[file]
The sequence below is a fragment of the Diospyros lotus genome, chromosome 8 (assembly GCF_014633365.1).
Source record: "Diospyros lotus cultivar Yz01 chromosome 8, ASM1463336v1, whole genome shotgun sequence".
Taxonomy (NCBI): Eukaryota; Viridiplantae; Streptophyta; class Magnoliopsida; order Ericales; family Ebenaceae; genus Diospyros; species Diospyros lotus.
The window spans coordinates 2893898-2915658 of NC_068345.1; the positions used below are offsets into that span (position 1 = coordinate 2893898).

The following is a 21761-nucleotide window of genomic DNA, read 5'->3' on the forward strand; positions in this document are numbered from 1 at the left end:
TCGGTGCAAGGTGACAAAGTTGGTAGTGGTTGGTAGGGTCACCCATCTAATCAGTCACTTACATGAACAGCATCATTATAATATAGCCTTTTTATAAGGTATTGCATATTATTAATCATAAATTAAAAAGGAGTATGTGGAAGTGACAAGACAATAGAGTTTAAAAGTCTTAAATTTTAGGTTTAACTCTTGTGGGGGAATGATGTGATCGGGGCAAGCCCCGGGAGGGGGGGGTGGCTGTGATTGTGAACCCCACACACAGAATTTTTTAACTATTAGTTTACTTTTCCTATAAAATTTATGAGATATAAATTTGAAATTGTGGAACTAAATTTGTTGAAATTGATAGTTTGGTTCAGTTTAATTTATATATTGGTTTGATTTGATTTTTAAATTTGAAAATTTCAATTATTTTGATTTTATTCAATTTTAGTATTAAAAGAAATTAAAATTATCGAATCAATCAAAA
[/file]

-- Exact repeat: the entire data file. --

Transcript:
The sequence below is a fragment of the Diospyros lotus genome, chromosome 8 (assembly GCF_014633365.1).
Source record: "Diospyros lotus cultivar Yz01 chromosome 8, ASM1463336v1, whole genome shotgun sequence".
Taxonomy (NCBI): Eukaryota; Viridiplantae; Streptophyta; class Magnoliopsida; order Ericales; family Ebenaceae; genus Diospyros; species Diospyros lotus.
The window spans coordinates 2893898-2915658 of NC_068345.1; the positions used below are offsets into that span (position 1 = coordinate 2893898).

The following is a 21761-nucleotide window of genomic DNA, read 5'->3' on the forward strand; positions in this document are numbered from 1 at the left end:
TCGGTGCAAGGTGACAAAGTTGGTAGTGGTTGGTAGGGTCACCCATCTAATCAGTCACTTACATGAACAGCATCATTATAATATAGCCTTTTTATAAGGTATTGCATATTATTAATCATAAATTAAAAAGGAGTATGTGGAAGTGACAAGACAATAGAGTTTAAAAGTCTTAAATTTTAGGTTTAACTCTTGTGGGGGAATGATGTGATCGGGGCAAGCCCCGGGAGGGGGGGGTGGCTGTGATTGTGAACCCCACACACAGAATTTTTTAACTATTAGTTTACTTTTCCTATAAAATTTATGAGATATAAATTTGAAATTGTGGAACTAAATTTGTTGAAATTGATAGTTTGGTTCAGTTTAATTTATATATTGGTTTGATTTGATTTTTAAATTTGAAAATTTCAATTATTTTGATTTTATTCAATTTTAGTATTAAAAGAAATTAAAATTATCGAATCAATCAAAA